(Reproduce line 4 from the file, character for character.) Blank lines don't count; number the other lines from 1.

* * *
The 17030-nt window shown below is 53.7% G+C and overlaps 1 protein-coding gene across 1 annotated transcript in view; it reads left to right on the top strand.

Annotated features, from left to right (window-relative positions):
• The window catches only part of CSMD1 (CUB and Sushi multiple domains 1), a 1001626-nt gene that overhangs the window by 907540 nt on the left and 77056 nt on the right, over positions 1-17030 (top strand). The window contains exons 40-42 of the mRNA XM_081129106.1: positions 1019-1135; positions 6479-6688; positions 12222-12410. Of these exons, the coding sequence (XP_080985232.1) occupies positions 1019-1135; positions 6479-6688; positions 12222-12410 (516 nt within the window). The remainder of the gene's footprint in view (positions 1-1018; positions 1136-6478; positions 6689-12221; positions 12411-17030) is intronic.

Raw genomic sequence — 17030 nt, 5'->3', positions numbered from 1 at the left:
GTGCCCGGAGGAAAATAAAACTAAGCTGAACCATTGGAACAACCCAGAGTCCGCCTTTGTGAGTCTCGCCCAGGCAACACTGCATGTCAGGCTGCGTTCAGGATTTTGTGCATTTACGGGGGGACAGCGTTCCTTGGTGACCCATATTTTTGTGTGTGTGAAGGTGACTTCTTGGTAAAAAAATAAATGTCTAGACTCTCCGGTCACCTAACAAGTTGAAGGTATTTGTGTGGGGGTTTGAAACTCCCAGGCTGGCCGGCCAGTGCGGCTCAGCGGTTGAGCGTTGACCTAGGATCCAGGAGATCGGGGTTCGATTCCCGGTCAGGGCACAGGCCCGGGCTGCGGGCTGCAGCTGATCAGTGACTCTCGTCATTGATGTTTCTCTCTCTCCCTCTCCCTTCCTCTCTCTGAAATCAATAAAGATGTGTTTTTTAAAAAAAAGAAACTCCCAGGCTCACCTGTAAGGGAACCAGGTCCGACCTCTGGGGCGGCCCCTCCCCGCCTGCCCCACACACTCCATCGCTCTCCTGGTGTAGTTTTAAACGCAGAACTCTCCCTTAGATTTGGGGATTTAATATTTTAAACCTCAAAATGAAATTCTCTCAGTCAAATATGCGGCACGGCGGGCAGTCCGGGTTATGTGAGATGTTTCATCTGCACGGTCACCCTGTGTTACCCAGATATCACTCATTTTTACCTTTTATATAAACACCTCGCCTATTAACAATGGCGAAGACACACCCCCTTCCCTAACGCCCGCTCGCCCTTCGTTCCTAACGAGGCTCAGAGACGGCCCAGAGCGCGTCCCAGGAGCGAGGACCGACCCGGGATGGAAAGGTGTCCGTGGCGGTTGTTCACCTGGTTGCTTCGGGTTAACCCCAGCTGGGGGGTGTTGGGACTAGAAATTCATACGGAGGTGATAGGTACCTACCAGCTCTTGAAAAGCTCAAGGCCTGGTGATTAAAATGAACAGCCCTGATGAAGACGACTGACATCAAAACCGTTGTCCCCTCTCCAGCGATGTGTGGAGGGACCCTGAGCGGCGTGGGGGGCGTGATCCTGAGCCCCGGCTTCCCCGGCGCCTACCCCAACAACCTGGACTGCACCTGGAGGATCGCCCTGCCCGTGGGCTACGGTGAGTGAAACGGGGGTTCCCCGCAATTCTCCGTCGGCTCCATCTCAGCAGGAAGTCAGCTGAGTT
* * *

Raw genomic sequence — 17030 nt, 5'->3', positions numbered from 1 at the left: